NASA unveils landing site on the moon for ice-hunting VIPER rover

We now know the place NASA’s first-ever robotic moon rover will contact down. 

The ice-hunting Volatiles Investigating Polar Exploration Rover (VIPER) will land simply west of Nobile Crater, which sits close to the moon’s south pole, NASA officers introduced right this moment (Sept. 20). In late 2023, VIPER will fly to the moon aboard Griffin, a lander constructed by Pittsburgh-based firm Astrobotic that can launch atop a SpaceX Falcon Heavy rocket.

“Selecting a landing site for VIPER is an exciting and important decision for all of us,” Daniel Andrews, VIPER mission supervisor at NASA’s Ames Research Center in Silicon Valley, said in a statement

“Years of study have gone into evaluating the polar region VIPER will explore,” Andrews stated. “VIPER is going into uncharted territory — informed by science — to test hypotheses and reveal critical information for future human space exploration.”

Related: Moon VIPER: NASA’s water-sniffing rover for the lunar south pole

VIPER is a crucial a part of NASA’s Artemis program, which goals to ascertain a long-term, sustainable human presence on and round the moon by the finish of the 2020s. Achieving this purpose would require the in depth use of lunar sources, particularly water ice, NASA officers have stated.

Observations by NASA’s Lunar Reconnaissance Orbiter and different spacecraft recommend that the moon harbors a number of water ice, particularly in completely shadowed areas (PSRs) close to its poles. VIPER is designed to ground-truth such work, telling scientists how a lot ice is admittedly there and the way accessible it’s to humanity.

The Nobile site covers 36 sq. miles (93 sq. kilometers). The 950-pound (450 kilograms), solar-powered VIPER will measure and characterize the water ice beneath its wheels at a wide range of places all through Nobile, together with PSRs, that are amongst the coldest spots in the total solar system. VIPER will do that work over the course of no less than 100 Earth days utilizing three spectrometers and a drill, which can get hold of samples from as much as 3.3 ft (1 meter) underground.

“The data VIPER returns will provide lunar scientists around the world with further insight into our moon’s cosmic origin, evolution, and history, and it will also help inform future Artemis missions to the moon and beyond by enabling us to better understand the lunar environment in these previously unexplored areas hundreds of thousands of miles away,” Thomas Zurbuchen, head of NASA’s Science Mission Directorate, stated in the similar assertion.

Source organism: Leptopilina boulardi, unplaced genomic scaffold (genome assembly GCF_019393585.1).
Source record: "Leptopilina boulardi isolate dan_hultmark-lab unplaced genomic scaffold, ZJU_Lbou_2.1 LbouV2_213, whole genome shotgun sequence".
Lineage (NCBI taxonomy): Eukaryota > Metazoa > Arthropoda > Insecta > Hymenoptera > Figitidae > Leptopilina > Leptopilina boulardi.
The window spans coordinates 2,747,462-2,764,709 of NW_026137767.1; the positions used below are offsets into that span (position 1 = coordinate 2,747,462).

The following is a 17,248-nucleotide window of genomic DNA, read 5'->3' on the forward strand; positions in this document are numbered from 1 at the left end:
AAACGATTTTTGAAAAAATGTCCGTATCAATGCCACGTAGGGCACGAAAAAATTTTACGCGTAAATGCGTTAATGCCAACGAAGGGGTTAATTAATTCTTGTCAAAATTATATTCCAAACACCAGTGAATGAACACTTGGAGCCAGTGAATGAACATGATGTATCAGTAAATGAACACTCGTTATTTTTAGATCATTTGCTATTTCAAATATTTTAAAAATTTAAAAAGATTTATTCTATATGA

The VIPER crew had been contemplating 4 finalist landing websites close to the lunar south pole for the four-wheeled robotic. The different three had been an space outdoors Haworth Crater; a ridgeline operating from Shackleton Crater; and a spot close to Shoemaker Crater, VIPER mission scientist Tony Colaprete of NASA Ames stated throughout a information convention right this moment.

All 4 finalist websites are intriguing, and all look like appropriate each scientifically and logistically, Colaprete stated. 

“Ultimately, it came down to total number of working days,” he stated throughout right this moment’s information convention, explaining {that a} “working day” is one during which the rover has sufficient daylight to function and may also talk with Earth. (Such communication can be direct from VIPER to its handlers; the robotic won’t use a relay satellite tv for pc.)

“We need at least about 10 or so days to fulfill our mission requirements,” Colaprete stated. “We get 40-plus at Nobile, and that was much greater than any of these other places.” 

The complete value of VIPER’s mission is predicted to be roughly $660 million — $433.5 million for mission growth and operations plus about $226.5 million for the supply contract with Astrobotic, which incorporates the value of launch, NASA officials have said. That supply contract was signed by way of NASA’s Commercial Lunar Payload Services program.

While VIPER can be NASA’s first uncrewed rover to hit the gray grime, it will not be the agency’s first wheeled lunar automobile of any form: NASA launched astronaut-driven moon buggies on the ultimate three Apollo missions, in 1971 and 1972.

Mike Wall is the creator of “Out There” (Grand Central Publishing, 2018; illustrated by Karl Tate), a guide about the search for alien life. Follow him on Twitter @michaeldwall. Follow us on Twitter @Spacedotcom or Facebook. 

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